Bridal wreath spiraea (Spiraea prunifolia), hardy in U.S. Department of Agriculture plant hardiness zones 4 or 5 through 8, is a deciduous shrub and a member of the rose (Rosaceae) family. It is grown for its double, white flowers that appear in spring on arching branches. The bush is vigorous to the point that it has been reported as invasive in some locations, especially in the southeastern United States. Although the plant reproduces prolifically on its own, it is also relatively simple to propagate.
Layering is a propagation method that sometimes happens naturally to plants, such as spiraea, that have long, arching branches. Layer spiraea by selecting a long branch and removing several leaves near the branch's end. Keep the branch attached to the shrub, and lay it on the ground with its leaf nodes -- where leaves you removed formerly joined the stems -- facing downward and in contact with the earth. The branch needs to be weighted with a rock or piece of bent wire used as a staple to keep it in position. Leave the branch in place for several months, until new growth appears. Then the branch can be detached from the parent bush and planted.
Softwood is flexible spring growth that still snaps when bent, and taking a softwood cutting in one way to propagate a bridal wreath bush. Cut the 3- or 4-inch-long tip off a softwood branch of the bush. Strip off all except the cutting's top few leaves, and dip its other end, which is its cut end, in rooting hormone. The next task is to fill a small container with damp perlite; use one container per cutting if you take multiple cuttings. Make a hole in the perlite with a pencil, insert the cutting's cut end in the hole and firm the potting medium around the cutting. The cutting's container needs to be put in a clear, plastic bag and placed in indirect light. In order to provide ventilation, however, put a few holes in the bag, and insert a stick in the container to ensure the bag doesn't touch the cutting.
Seedlings and Suckers
The easiest way to propagate bridal wreath spiraea is to take advantage of nature's bounty and let the plant do the work. Watch for natural branch layering, and be aware of seedlings that spring up near the parent plant. Carefully dig and transplant the seedlings and/or layered plants to small containers or dedicated nursery beds. The shrub also may produce root suckers, which are new branches that grow from the shrub's roots. The suckers can be removed with their root portions still attached and transplanted to new locations.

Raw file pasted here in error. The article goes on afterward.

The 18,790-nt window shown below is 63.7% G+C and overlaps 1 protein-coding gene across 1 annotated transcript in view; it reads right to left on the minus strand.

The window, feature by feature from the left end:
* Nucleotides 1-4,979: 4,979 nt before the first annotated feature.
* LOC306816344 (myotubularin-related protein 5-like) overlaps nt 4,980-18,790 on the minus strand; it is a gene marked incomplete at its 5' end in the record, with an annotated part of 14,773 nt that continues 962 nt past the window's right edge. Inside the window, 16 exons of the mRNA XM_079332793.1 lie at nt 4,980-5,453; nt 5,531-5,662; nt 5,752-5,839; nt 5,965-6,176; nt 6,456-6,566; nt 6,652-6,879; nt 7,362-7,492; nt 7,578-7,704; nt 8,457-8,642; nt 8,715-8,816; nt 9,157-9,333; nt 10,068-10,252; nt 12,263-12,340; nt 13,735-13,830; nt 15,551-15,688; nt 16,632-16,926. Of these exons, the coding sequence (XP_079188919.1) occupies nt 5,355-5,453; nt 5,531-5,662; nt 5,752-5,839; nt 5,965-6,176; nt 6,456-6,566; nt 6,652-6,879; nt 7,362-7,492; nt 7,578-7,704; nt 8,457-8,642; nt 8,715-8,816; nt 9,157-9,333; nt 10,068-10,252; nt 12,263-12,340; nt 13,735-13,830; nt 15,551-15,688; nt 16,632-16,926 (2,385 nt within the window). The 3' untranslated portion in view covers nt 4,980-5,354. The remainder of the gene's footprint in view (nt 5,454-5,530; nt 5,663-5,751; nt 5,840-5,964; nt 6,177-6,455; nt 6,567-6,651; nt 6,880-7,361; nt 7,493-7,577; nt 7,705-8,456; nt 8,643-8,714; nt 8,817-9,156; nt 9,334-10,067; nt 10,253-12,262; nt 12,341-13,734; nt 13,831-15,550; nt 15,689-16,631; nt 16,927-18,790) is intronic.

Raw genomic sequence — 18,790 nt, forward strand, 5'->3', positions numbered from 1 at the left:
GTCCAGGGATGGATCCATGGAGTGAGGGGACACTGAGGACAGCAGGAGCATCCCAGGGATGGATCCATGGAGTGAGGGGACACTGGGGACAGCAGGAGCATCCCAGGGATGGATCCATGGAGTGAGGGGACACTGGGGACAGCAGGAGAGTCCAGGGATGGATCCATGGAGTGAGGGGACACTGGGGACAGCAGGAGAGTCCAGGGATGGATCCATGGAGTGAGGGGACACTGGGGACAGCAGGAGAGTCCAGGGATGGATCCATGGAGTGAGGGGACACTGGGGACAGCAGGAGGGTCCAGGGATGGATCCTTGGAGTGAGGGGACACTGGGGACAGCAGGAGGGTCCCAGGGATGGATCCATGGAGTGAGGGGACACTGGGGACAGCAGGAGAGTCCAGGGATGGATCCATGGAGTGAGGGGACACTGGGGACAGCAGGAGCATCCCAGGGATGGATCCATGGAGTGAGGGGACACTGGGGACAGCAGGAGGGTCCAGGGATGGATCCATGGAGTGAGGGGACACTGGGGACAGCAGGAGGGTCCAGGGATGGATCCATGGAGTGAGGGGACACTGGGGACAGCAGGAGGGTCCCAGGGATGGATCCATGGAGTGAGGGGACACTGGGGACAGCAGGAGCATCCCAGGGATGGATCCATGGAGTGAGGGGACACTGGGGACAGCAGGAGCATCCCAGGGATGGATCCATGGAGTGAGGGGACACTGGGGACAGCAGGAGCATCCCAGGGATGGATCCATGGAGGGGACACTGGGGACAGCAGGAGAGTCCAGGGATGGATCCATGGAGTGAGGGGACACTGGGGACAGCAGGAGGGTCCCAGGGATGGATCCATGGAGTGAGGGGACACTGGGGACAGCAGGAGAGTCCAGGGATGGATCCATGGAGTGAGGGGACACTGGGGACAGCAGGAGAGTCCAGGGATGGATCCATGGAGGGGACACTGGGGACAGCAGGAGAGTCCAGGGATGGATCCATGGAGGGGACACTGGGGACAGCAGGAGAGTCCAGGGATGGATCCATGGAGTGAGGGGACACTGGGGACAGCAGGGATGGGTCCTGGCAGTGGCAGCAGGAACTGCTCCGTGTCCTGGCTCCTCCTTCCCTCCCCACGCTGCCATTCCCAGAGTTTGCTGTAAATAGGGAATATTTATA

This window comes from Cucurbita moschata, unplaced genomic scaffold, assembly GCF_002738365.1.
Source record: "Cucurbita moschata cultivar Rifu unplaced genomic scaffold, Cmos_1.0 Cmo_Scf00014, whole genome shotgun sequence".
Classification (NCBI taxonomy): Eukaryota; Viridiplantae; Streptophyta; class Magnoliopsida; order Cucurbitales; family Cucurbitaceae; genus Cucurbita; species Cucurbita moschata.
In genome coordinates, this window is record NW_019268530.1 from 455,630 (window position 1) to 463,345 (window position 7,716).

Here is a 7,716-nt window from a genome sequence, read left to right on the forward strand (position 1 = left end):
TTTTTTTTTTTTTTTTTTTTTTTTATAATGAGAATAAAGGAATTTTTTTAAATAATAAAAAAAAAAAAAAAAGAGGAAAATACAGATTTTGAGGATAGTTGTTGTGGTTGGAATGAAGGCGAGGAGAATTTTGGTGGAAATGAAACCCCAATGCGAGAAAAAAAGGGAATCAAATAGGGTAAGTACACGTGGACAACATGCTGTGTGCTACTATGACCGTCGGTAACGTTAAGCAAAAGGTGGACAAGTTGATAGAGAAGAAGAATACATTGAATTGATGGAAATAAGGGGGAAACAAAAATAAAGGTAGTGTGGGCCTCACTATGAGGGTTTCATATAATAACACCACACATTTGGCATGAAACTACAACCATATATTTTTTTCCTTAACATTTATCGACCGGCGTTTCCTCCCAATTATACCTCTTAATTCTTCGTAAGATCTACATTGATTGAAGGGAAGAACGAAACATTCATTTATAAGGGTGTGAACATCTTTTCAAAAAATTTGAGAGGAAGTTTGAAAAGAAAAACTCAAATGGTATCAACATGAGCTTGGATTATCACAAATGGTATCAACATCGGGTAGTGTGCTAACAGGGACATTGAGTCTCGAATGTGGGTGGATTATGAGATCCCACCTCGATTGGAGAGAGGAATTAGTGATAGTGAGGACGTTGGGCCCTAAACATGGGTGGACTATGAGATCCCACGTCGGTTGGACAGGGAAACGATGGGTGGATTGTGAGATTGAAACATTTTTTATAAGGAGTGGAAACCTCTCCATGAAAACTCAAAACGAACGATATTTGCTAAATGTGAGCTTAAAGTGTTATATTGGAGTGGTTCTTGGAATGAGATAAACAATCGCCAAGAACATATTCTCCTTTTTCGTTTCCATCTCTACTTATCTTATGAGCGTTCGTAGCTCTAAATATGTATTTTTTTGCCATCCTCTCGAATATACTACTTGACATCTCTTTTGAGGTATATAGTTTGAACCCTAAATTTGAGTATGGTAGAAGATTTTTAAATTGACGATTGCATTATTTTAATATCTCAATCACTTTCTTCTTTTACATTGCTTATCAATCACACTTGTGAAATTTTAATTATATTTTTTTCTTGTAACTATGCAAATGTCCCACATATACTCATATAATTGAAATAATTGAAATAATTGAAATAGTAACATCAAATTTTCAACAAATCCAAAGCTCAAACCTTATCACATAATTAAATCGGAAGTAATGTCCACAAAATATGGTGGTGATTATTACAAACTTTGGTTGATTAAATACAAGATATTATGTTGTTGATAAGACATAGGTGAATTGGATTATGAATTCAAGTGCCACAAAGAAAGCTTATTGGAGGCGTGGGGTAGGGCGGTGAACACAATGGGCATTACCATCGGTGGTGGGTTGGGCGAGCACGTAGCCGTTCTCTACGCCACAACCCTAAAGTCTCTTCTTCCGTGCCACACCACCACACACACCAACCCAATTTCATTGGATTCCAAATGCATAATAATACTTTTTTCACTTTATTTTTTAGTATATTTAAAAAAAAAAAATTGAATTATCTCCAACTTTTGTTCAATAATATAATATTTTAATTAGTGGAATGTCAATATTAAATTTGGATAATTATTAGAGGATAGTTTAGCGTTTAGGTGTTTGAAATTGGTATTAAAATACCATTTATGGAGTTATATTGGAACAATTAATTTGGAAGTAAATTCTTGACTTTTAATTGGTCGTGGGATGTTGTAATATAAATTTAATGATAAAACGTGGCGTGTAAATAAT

After you have propagated bridal wreath spiraea, use the new bushes as repeated elements in a traditional annual, perennial and shrub border. The plants, which grow from 4 to 8 feet tall, should be positioned at the middle to rear of such landscapes, depending on the dimensions of the planting scheme. Besides displaying spring flowers, they add fall color. Spiraea bushes attract butterflies and are options for butterfly gardens. If you live in an area where deer are a problem, then using bridal wreath spireas may be an answer because they are less attractive to deer than many other plants.
- Manual of Woody Landscape Plants, Fifth Edition; Michael A. Dirr
- Missouri Botanical Garden: Spiraea Prunifolia
- Invasive Plant Atlas of the United States: Bridal Wreath Spiraea
- Fine Gardening: Making More Shrubs
- North Carolina State University: Plant Propagation by Stem Cuttings -- Instructions for the Home Gardener